Long considered to be a subspecies of the African elephant, the Africa forest elephant is now considered by many scientists to be its own species—separate from the African savanna, or bush, elephant. It is smaller than the better-known savanna elephant, has tusks that are straight and point downward, unlike the savanna elephants curved tusks, and has rounded ears while the savanna elephant’s ears are more pointed.
Caracals get their name from the Turkish word for ‘black ears.’ The largest of Africa’s small cats, these felines are incredibly agile. They can leap 3 meters (nearly 10 feet) into the air, and are able to take out multiple birds in a single strike!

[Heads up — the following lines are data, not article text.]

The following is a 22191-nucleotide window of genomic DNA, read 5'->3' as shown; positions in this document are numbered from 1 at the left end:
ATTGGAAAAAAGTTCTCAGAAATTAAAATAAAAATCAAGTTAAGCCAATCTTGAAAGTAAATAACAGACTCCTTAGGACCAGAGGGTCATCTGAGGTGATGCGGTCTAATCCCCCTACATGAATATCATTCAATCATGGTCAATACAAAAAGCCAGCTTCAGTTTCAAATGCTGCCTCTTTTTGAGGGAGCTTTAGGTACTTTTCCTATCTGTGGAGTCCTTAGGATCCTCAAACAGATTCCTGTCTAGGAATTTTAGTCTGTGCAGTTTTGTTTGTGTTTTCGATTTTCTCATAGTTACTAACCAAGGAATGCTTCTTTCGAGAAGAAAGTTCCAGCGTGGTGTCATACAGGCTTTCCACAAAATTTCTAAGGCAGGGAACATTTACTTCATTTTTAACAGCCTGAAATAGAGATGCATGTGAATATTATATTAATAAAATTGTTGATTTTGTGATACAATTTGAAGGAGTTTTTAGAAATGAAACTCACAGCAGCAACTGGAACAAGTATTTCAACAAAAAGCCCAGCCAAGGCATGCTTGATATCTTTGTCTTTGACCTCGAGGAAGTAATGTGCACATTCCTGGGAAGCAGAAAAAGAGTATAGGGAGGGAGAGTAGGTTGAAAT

AWF – Check out the Rhino!
Rhinos have very poor eyesight, so they will often charge without apparent reason. When attacking, the rhino lowers its head, snorts and breaks into a gallop that can be as fast as 48 kilometers per hour (30 mph)!
Africa's Rhino In 10 Fast Facts: by African Wildlife Foundation on @stellerstories
Rhinos are named for their most distinctive feature: “rhinoceros” means “nose horn” in Ancient Greek. Two species of rhino are found in Africa, the white rhino and the black rhino. These names are a bit of a misnomer, as both species are actually grayish in color.
Secrets of how a chameleon changes its colour
Chameleons' amazing colour-changing relies on tiny crystals under their skin, which change shape to reflect different wavelengths of light
As adults, female cheetahs are solitary unless they’re accompanied by cubs. Meanwhile, male cheetahs will often live in coalitions of two or three individuals. Learn more about these fascinating big cats.
Video Captures Catlike Creature Riding Rare Rhino
New camera-trap footage shows a genet on the back of a black rhinoceros in South Africa. An expert weighs in on the bizarre interaction.